My son, Gareth, was a fit healthy 16 year old boy, playing football, preparing for his GCSEs and with aspirations of studying medicine. Then in May 2011 he developed a bit of a cough and cold. However, as he had mild asthma in childhood and because I’m an over anxious Mum, I called my GP to be told that as a “non emergency” I should call back next day if I was still worried.
Early the following morning I was woken with a feeling of dread and checked on my two boys. Gareth was sitting up in bed, very breathless and coughing up blood! An ambulance was called and Gareth was rushed into Addenbrooke’s Hospital. He was given oxygen and had a chest x-ray. This revealed severe bilateral pneumonia. We were assured after a few days with IV antibiotics Gareth would quickly recover.
However, it became evident over the next few days and weeks that he was becoming very ill. He was transferred to intensive care, literally fighting for every breath. He’d lost two stone and was terribly weak. An artificial coma was induced and a ventilator took over his breathing. He had further tests – CT scans and lung biopsy.
Finally a diagnosis – “Anti GBM (Goodpasture’s) disease”. This is a rare form of vasculitis which attacks the lungs and kidneys. Thankfully there was no apparent kidney involvement, but this would require monitoring closely. He was started on high dose IV steroids immediately. Our whole world was torn apart.
A few days later Gareth was woken and we gently explained the situation to him. He was also suffering from hallucinations and nightmares but the ICU staff were outstanding and supported both Gareth and ourselves.
Within 48 hours of starting the steroids he finally showed improvement. A week later he was moved to the high dependency ward where we met the wonderful Dr Jayne and his team. Dr Jayne explained to Gareth exactly what Goodpasture’s disease was and how they planned to treat him. He explained, in no uncertain terms, that they were going to hit him with a sledge hammer, that the treatment was going to make him feel awful but it would work! The treatment consisted of plasma exchange for seven days in addition to six pulses of cyclophosphamide every other week.
It’s been a rough ride and there have been a few hospital admissions due to infections. He also developed blood clots on his lungs, which is part and parcel of the vasculitis, but I truly believe that Dr Sivasothy, Dr Jayne and his team saved my son’s life with their prompt diagnosis and treatment.
Six months on Gareth has a strict daily medication regime, weekly blood tests, and regular hospital appointments. He is still very breathless at times and has nightmares from his experience, but he is alive and slowly but surely improving. He is doing very well at the moment, has reduced quite a lot on the oral steroids but gained on the inhaled steroids, and the moon face is starting to go down which he is really happy about.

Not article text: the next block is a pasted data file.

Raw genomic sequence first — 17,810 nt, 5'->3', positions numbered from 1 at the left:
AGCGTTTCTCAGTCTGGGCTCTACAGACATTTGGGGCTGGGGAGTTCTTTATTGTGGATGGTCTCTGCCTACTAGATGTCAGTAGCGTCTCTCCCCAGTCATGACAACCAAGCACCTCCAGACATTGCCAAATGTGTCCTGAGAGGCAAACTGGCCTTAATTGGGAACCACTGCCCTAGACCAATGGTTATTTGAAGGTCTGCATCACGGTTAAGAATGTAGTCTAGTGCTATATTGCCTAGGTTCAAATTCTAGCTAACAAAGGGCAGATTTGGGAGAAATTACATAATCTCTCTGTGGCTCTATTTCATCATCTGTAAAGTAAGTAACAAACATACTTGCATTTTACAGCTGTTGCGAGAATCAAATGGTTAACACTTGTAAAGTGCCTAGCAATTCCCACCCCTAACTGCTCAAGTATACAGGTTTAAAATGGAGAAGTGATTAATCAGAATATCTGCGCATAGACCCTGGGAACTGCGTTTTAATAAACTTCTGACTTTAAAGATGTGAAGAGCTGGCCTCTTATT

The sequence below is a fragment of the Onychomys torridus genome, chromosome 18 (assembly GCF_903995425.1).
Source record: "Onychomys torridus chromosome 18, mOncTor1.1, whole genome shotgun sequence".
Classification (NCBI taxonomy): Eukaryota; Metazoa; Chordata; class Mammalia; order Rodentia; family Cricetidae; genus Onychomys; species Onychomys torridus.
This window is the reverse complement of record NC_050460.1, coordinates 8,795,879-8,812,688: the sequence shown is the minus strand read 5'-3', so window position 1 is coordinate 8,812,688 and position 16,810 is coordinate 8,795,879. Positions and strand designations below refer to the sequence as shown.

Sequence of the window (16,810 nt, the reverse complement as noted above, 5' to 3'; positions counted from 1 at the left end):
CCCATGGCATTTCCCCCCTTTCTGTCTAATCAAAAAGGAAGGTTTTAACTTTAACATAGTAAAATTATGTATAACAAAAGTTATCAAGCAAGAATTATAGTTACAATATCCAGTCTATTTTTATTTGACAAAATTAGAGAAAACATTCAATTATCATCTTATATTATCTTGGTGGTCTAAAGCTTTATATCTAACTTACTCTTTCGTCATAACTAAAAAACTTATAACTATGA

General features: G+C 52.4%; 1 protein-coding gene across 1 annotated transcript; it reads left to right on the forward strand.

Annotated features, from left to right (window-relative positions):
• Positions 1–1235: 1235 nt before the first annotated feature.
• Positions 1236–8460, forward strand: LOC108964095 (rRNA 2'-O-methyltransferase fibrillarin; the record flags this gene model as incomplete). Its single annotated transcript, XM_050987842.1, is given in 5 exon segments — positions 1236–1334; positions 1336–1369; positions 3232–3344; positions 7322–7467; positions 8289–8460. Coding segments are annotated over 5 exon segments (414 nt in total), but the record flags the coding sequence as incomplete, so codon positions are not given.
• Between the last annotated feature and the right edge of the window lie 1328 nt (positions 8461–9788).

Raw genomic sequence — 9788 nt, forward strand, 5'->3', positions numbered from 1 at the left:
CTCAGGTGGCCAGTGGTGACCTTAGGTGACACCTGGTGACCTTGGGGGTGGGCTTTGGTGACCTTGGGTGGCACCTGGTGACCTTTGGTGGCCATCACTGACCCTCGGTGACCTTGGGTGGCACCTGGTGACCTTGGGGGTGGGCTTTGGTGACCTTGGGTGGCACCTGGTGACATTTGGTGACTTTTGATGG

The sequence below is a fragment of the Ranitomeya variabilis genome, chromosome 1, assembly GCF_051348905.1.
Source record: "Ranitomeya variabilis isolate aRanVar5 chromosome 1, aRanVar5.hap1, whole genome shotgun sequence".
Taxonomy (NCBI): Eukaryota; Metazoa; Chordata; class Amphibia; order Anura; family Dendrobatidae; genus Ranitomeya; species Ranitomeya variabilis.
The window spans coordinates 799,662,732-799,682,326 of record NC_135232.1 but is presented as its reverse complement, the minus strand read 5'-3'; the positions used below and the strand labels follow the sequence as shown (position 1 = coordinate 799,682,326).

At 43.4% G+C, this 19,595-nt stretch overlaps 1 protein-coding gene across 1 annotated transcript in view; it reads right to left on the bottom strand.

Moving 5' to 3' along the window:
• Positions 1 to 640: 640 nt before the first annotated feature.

My son is an extraordinary and brave young man. Despite everything he has been through, at such young age, and everything he has had to give up, he still has his wonderful sense of humour and positive attitude. I am so proud of him.
Footnote to Gareth’s story: On 27th March 2013, despite two years battling illness, Gareth passed his driving test at the first attempt. Congratulations Gareth.
Update from Gareth: After completing my A levels in 2014 I was offered a place at the University of Chester to read Biomedical Science. After a very fun and at the same time stressful first year I’ve managed to pass with a first, which has taken me one step closer to my ambition of studying medicine for which I am over the moon with!
During this year I was invited by Susan and John to attend the Patient Symposium in London as a volunteer which was an invaluable experience, and I spent most of the day completely engrossed in the world of rheumatology and patient care. I hope that one day in the future I may be able to attend another symposium/conference just like it.
It has now been four years since originally being struck down by my disease and my overall health is improving. Thanks to this I have been able to go to many festivals and gigs such as Reading and I have just returned from a weeklong festival in Croatia called, Hideout. If my health continues to improve Glastonbury is next on the cards! I’ve managed to completely come off of prednisolone and stay off of it and my warfarin has also been stopped now my blood clots have gone. My lungs are still have not returned to what they used to be and I still continuously pick up infections, which is inevitable with vasculitis, as we all know, but I hope as time continues, my health will continue to improve.
Gareth gained a 1st degree in Biomedicine at Chester University and began a PhD in Infectious Diseases in September of this year.
You may also like to see the Individual Disease page on Anti GBM – Goodpasture’s Disease